A few years ago at an Ivy Jungle Conference seminar I attended, one college minister was discussing his own church-based ministry and what he’d learned along the way in ministry. He talked about lots of things, I’m sure, but the item that most stuck with me was his attention to… well, attention.
He noted that across his years of college ministry, he had learned that a big part of his job had to be bringing attention – within the church itself – to the work being done among college students. While it may seem “base” or awfully “secular” to use basic “PR” methods, the college ministry’s viability depended on somebody, anybody, caring about their work.
Whether we like it or not, budget, volunteers, and other key needs tend to be rather directly proportional to the relationships we have with our “public.” So PR – which simply stands for “Public Relations,” remember – needs to be a part of what we attend to as Collegiate ministers.
[Yesterday, I wrote some concrete ways you could practice some simple “relating with your public.”]
In our case, all PR usually means is “advocacy” or “testimony-sharing” or “keeping people informed.” But in some way or another, we’ve got to “get the word out.”
If we don’t, even the best college ministries – whether in churches, on campuses, or within the hierarchy of a Christian college – may find themselves at the bottom of the priority list time and time again.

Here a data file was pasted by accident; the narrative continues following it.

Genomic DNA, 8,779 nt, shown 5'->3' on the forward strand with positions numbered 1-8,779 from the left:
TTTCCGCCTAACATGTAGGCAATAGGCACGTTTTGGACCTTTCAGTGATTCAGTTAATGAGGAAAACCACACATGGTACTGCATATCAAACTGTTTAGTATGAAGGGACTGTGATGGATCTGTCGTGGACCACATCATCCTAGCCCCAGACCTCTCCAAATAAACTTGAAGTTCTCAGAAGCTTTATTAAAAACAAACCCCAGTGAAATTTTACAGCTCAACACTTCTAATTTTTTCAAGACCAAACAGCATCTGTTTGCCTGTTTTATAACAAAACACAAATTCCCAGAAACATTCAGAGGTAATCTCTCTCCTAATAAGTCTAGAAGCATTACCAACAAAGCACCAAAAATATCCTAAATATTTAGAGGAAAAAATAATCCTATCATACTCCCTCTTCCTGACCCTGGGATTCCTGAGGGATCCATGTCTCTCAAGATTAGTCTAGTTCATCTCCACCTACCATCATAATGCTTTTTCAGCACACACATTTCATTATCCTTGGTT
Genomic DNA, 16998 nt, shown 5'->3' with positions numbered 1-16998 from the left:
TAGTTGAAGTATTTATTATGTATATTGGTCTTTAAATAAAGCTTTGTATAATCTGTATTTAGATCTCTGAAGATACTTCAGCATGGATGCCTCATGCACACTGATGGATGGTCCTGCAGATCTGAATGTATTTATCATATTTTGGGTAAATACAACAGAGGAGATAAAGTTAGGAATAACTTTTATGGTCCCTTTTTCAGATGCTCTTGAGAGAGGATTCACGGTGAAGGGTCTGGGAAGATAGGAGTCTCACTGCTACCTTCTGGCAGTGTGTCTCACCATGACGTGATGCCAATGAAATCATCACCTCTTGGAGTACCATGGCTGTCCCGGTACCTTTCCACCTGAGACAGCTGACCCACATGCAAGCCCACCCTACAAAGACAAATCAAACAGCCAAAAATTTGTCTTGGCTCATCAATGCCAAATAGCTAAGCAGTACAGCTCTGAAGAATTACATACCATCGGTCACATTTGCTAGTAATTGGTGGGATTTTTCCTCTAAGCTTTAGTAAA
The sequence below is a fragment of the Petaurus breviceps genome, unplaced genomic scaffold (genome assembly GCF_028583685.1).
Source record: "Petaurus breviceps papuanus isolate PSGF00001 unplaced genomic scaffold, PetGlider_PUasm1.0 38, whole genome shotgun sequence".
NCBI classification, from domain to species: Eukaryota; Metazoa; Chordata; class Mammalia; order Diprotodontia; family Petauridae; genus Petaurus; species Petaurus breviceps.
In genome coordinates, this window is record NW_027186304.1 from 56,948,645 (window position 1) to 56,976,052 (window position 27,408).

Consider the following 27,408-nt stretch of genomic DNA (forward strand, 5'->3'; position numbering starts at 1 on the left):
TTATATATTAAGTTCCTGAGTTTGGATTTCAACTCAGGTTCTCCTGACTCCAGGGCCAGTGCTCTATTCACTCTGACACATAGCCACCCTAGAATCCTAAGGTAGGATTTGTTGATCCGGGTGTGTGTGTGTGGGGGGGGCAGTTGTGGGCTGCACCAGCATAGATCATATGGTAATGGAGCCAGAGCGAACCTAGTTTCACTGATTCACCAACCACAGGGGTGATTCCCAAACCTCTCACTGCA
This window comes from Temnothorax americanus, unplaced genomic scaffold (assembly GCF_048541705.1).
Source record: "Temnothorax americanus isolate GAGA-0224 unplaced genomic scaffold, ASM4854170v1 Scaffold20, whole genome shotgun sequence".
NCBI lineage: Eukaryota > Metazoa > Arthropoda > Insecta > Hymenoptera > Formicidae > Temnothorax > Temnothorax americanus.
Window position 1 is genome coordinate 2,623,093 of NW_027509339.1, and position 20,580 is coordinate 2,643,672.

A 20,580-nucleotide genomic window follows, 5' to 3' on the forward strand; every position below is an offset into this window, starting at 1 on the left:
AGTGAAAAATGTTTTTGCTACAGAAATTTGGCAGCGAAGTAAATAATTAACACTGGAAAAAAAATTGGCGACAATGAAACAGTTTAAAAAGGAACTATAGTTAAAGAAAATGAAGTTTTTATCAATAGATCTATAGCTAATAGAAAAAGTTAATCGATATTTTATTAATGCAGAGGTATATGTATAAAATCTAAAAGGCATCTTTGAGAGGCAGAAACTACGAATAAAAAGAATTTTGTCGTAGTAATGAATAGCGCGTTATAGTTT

We college ministers rarely have the advocates other ministry areas might have.
- Youth Ministry has its parents.
- International missions was long ago (rightly) understood as vital.
- Worship music and preaching have automatic visibility.
- Lots of ministry areas bring in more moolah to a church, presbytery, or denomination than college ministry does.
So what’s a minister to do? Relate to our public.
Yes, we can certainly overplay the PR hand. Ultimately, we have to trust God for the support, impact, and opportunities He wants to provide. Those who count on human promotion will wind up disappointed even when they relate to the public like a PR pro.
Yet God has often used stories and in-your-face pictures to call people to His service. A child hears missionary tales from a woman in strange garb and imagines living one day in that foreign land. A college student’s pulse quickens as he sits under vigorous preaching. We tear up at a 30-second commercial and donate to hungry children halfway around the globe.
And why do you think so many church college ministries start when a pastor’s kid starts college? Relationship, right?
So maybe this idea can unlock one more area of ministry for you to explore, like it did for me a few years ago at that conference.
Need some ideas to start? You can find some in yesterday’s post!
Written from Alpharetta, GA